The Franklin police officer wasn’t going to take no for an answer.
He had come to an elderly woman’s house one afternoon last week when she discovered that she had fallen victim to a scam. Thieves pretending to be an attorney and her granddaughter called and said her granddaughter was in jail and they needed $8,000 to bond her out and pay court fines.
The scammers knew her granddaughter’s name. The resident had recognized scams and frauds before, but this time it seemed real. She grew suspicious the next day, called her granddaughter and realized she had been scammed.
Enter Ryan Mears of the Franklin Police Department. Where sometimes police reports end with victims having no option but to file a report and plead their case with credit card companies or banks, Mears saw an opportunity to at least try to get some of the 84-year-old’s money back.
He spent four hours on Thursday afternoon gathering information about what had happened and then calling the national helplines for Best Buy, the store where the woman had purchased $8,000 in gift cards, and even a retail store in California.
He kept calling until he found employees who would help, stayed on the phone even while responding to another call and by Tuesday, the woman had $4,000 back, with the remaining $4,000 on its way, he said.
Mears wants to use the case as a learning moment for the public: Do not be ashamed or embarrassed if you are a victim of a scam; report the crime immediately; ask questions when customers or family members plan to purchase large amounts of gift cards or send huge money orders or checks; don’t trust information from strangers who seem to know details about your life or family; and question whether they could have learned it by your or others’ social media pages and be using it to fool you.
Here’s what happened: A woman who identified herself as the resident’s granddaughter called her on Wednesday and said she had been in a traffic accident in Ohio, where she lives, had been arrested and would need $4,000 to bond out and pay court fines. She said her attorney would call back with more details, Mears’ report on the incident said.
Next, a man called from a supposed law firm, and told the Franklin resident to go to Best Buy and buy $4,000 worth of gift cards, explaining that the gift cards were necessary to keep the victim in the car accident from finding her and suing her for more damages, the report said.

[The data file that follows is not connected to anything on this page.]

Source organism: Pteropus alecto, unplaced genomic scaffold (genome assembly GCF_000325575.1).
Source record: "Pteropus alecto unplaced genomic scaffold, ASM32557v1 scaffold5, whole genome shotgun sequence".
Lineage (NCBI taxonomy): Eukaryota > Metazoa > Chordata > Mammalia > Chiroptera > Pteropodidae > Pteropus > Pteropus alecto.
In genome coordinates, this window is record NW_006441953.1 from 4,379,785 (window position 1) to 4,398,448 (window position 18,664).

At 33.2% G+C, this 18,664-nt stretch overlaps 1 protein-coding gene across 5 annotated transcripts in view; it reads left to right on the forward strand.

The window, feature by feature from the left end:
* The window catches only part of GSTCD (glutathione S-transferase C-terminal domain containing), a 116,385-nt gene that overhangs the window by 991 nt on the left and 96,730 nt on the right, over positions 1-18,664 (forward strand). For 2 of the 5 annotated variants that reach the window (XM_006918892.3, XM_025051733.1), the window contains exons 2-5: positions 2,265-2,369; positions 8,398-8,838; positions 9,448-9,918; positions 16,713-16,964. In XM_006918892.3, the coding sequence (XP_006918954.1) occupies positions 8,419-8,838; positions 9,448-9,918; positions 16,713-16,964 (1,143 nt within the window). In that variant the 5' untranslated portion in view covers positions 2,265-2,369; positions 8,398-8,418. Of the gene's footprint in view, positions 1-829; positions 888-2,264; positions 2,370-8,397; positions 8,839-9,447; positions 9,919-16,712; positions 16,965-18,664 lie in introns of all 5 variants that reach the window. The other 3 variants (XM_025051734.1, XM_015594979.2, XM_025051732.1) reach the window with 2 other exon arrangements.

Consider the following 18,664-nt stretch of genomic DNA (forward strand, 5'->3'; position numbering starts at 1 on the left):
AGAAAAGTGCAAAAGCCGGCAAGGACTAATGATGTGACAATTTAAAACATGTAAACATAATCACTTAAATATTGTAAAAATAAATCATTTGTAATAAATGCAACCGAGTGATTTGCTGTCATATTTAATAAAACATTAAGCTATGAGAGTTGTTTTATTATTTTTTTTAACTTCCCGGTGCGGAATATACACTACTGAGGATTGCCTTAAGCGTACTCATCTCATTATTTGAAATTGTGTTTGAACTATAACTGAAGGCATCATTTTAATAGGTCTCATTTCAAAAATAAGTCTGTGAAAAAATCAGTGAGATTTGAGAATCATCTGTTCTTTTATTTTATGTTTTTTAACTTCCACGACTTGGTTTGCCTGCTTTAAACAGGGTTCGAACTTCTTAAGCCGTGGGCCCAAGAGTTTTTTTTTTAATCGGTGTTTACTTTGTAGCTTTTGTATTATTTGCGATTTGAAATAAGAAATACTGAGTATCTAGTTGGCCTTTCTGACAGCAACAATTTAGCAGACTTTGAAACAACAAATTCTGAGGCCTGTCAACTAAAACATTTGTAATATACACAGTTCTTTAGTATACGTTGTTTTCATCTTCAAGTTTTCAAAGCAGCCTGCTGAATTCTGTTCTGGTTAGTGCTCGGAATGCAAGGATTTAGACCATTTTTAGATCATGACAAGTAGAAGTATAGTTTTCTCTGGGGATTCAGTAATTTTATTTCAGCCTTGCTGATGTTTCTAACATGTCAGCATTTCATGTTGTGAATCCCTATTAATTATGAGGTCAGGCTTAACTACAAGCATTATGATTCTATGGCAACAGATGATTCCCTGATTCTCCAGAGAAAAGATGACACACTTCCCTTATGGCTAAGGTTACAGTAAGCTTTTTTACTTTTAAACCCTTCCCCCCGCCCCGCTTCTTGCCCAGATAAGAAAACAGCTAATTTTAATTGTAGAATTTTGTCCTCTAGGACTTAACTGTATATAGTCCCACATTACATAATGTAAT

The woman bought four $1,000 gift cards at the store in Greenwood, called the supposed law firm back and read them the gift card and pin numbers.
The scammer called back later and said he needed another $4,000, and the woman went back and bought more gift cards. She called the number they had provided, and they answered the phone as though it was a legitimate law firm, Mears said. She gave them the card information on the additional gift cards. She had put the purchases on her credit card, Mears said.
By noon the next day, the woman had become suspicious and called her granddaughter, who told her she had not been in a car accident and was not in jail, and told her grandmother to call police.
Mears took down the woman’s report, then called the Best Buy gift card helpline, he said. He kept calling until he got a company representative who was going to help him. He told them who he was, had a case number, and had the woman’s receipts and the physical gift cards.
The company found that four of the gift cards had not been used, and locked the cards so they couldn’t be spent. They told Mears what the victim would need to do to get the $4,000 refunded, and he gave her the information and she left for the Greenwood store to begin the refund process.
“Usually it is spent and gone,” Mears said of most other scam cases. “We got half back. That’s a huge deal.”
But Mears wasn’t finished. The scammers used the other four gift cards to purchase eight $500 gift cards, and Mears would have to call the Best Buy store in Burbank, Calif., to get more information.
Mears describes his actions as being assertive, not taking no for an answer and being willing to stay on the phone for hours on end, even while monitoring other calls for police in the city and even going to replace a manhole cover that was off while he was on the phone with Best Buy.
If the victim had waited one more day, or if Mears had not called the company and store immediately, the woman might not have gotten her money back. Instead, she is getting the money back that she can put towards her granddaughter’s college tuition, she told the officer.
“If I would have waited, they could have spent those other gift cards and she would have lost that other $4,000,” Mears said.
He got the information he needed from a manager of the California store and called back the national line to have the remaining gift cards frozen so the scammers couldn’t use them. The Franklin woman expects her second refund of $4,000 to arrive this week, Mears said.
He credits Best Buy with being cooperative and providing information about how to trace the gift cards.
“We were able to get it done,” Mears said.